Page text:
Minister for Agriculture Charlie McConalogue has tested positive for Covid-19.

The minister's spokesperson said that a test carried out yesterday returned positive today and the minister is self-isolating at home.

A statement from Government earlier said all Cabinet ministers were restricting their movements and awaiting a Covid test and result.

Tonight, Taoiseach Micheál Martin, who was a close contact, has tested negative.

Mr McConalogue is said to be well and the spokesperson said he has no symptoms. He was in Brussels on Government business in the last few days and was tested on his return.

The spokesperson confirmed that Mr McConalogue initially received a negative Covid-19 test result after arriving back in Ireland from Brussels last Thursday. 

As per guidelines, he took another confirmatory test five days later, which was positive. 

Mr McConalogue received news of his positive test this morning, sometime between 10.30am and 11am. He then set about informing Government colleagues.

It is understood the minister had no further trips planned over the coming days. He continues to display no symptoms. 

Yesterday, the Cabinet met at Dublin Castle to sign-off on the latest set of restrictions.

It is understood that Mr McConalogue had been wearing a face mask throughout the Cabinet meeting. Chairs had been spaced two metres apart.

The next Cabinet meeting is scheduled for next Tuesday, 29 December.

Meanwhile, the Health Service Executive's Chief Clinical Officer has said the new advice for all arrivals from Britain since 8 December to self-isolate for 14 days is "painful" but necessary.

Dr Colm Henry said the advice means that anyone who came to Ireland from England, Scotland or Wales from 11 December onwards should eat Christmas dinner alone in their room.

Mr Martin said it was "a huge ask" of people, but "that is the public health advice".

Asked if inter-generational dinners at Christmas were "a gamble", he said there were risks but it came down to personal judgement.

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"For example, people may already be part of a bubble. I also know people who have taken precautions weeks in advance [before meeting in-laws]. So it's hard to universally direct people on what to do."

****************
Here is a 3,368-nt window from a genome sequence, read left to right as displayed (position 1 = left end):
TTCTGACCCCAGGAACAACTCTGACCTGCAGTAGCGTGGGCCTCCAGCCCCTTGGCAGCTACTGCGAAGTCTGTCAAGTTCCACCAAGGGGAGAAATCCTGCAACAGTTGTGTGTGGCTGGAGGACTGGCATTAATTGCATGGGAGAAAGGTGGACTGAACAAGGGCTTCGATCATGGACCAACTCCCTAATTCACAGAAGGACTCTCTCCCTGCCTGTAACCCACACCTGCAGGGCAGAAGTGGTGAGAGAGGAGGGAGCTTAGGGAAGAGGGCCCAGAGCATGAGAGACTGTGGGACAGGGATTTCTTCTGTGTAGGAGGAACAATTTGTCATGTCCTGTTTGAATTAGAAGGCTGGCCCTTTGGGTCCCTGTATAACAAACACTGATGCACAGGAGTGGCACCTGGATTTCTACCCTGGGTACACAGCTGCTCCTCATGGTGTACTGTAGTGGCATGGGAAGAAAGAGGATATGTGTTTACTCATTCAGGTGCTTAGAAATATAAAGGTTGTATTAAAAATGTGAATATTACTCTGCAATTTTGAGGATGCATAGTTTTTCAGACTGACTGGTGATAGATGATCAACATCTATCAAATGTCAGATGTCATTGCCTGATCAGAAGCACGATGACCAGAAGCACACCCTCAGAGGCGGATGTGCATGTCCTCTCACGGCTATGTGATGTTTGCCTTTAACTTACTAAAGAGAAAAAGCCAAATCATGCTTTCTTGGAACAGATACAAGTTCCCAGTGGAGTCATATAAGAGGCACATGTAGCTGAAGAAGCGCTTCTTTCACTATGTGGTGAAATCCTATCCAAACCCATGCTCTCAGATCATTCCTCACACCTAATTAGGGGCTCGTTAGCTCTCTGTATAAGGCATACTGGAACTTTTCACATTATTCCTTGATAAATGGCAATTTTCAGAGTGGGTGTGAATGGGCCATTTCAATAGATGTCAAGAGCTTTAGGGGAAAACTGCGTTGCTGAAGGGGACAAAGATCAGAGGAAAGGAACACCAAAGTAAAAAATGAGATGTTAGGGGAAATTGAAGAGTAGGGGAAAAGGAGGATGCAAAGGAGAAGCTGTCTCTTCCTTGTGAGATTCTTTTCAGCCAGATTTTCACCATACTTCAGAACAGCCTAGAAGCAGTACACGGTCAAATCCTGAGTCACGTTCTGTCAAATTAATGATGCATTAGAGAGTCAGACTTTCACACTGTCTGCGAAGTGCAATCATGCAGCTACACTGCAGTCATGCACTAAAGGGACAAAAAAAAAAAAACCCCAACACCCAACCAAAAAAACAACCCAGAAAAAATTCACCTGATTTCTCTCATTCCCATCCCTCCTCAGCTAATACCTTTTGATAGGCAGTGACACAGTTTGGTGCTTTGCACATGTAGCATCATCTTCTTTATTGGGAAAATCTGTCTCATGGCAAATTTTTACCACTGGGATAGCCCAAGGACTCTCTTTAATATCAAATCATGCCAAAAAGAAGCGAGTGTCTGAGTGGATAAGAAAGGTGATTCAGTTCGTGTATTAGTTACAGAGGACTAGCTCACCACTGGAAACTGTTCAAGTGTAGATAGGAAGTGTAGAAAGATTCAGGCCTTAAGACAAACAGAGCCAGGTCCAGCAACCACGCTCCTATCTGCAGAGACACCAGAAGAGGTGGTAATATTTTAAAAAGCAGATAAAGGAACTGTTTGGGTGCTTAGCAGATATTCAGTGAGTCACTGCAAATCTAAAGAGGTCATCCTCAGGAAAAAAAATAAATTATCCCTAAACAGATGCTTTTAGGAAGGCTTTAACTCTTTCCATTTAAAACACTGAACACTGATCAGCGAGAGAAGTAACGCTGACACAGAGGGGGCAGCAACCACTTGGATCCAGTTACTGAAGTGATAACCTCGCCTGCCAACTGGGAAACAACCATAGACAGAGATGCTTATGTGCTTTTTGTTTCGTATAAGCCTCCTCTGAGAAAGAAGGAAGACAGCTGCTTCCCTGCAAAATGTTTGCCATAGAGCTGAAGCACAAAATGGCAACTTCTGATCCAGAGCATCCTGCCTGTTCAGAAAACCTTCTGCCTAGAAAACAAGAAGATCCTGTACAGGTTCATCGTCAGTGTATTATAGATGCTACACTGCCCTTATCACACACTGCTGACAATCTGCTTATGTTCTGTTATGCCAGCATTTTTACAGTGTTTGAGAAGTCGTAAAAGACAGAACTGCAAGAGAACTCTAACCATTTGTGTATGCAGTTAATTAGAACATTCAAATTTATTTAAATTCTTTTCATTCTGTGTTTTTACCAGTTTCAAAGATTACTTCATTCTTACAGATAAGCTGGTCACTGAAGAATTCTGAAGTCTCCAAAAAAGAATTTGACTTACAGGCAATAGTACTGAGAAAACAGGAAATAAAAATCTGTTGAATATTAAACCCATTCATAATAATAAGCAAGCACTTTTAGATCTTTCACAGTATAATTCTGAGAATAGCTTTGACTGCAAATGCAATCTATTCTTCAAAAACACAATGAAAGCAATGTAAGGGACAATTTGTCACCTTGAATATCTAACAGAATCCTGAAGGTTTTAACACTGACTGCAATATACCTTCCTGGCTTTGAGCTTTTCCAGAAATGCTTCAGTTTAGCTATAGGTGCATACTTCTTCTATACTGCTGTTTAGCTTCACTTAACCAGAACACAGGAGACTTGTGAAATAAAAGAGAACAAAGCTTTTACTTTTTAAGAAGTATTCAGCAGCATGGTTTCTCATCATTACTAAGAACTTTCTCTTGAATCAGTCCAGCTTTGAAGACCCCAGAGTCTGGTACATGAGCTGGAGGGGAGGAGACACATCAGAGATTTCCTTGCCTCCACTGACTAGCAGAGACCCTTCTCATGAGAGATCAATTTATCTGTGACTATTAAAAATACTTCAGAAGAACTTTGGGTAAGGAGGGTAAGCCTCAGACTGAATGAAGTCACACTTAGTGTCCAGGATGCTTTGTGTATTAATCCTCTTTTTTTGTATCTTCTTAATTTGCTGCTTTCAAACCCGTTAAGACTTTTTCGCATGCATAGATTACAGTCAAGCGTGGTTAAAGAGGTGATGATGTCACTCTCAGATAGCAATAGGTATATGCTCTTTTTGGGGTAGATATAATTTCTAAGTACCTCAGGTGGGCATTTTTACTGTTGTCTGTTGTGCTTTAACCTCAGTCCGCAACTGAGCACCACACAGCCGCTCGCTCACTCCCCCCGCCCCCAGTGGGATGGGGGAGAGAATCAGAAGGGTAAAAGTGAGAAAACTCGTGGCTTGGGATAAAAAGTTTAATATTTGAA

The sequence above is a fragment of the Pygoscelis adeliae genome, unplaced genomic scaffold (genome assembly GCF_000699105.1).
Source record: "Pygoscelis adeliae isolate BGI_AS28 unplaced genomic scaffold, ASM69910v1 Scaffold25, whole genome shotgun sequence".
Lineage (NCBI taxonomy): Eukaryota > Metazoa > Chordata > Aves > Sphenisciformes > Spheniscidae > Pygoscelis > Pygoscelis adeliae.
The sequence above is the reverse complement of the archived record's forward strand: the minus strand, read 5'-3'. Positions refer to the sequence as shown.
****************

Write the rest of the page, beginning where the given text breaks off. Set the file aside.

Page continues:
Mr Martin told RTÉ's Today With Claire Byrne programme that it is going to be a very different Christmas but it can still be meaningful.

He defended the decision to reopen hospitality after the last lockdown, saying there was an economic element and also a balance to be found for those people who had been out of work for some time, which creates its own health and mental health issues.

He said January sales events should not take place and the Government will issue further guidance after discussions later today with the retail sector.

Some incidents, such as funerals and social settings where guidelines were not followed, have sparked "significant outbreaks".

The Taoiseach said it was a difficult decision to close personal services, such as hair salons, and the situation will be reviewed on 12 January.

The only hope we have is the vaccine arriving, he said, and that "may allow us to change our decision-making over time".

Mr Martin did not expect high level of vaccinations until March, April and May. He has no problem receiving the vaccine publicly, but any available vaccines must first go to those who need it most.

Green Party leader and Minister for Transport Eamon Ryan said the aim of the latest restrictions is to give us time to get the vaccine rolled out and in that way protect the country.

However, he said it will take time to get the vaccine distributed.

Speaking on RTÉ's Morning Ireland, Mr Ryan said that "a safe January is our resolution" and the restrictions will stay in place until we are in a safer place.

The Government cannot give "false expectation" that this will be a short three-week period of restrictions, he said, because it will likely continue beyond that, depending on the number of Covid-19 cases.

Sinn Féin leader Mary Lou McDonald said the wise approach is to enjoy Christmas, but safely and with limited access to family, as we prepare ourselves for another number of testing months.

Speaking on the same programme, Ms McDonald said it was a matter of basic common sense that we deal with the issue as an island and apply the same measures across the country.

Guidance whatever its nature, unless it is properly enforced, is a very poor response to the problem, she said, particularly when there is not the kind of tracking and tracing systems that are needed.

Additional reporting Ingrid Miley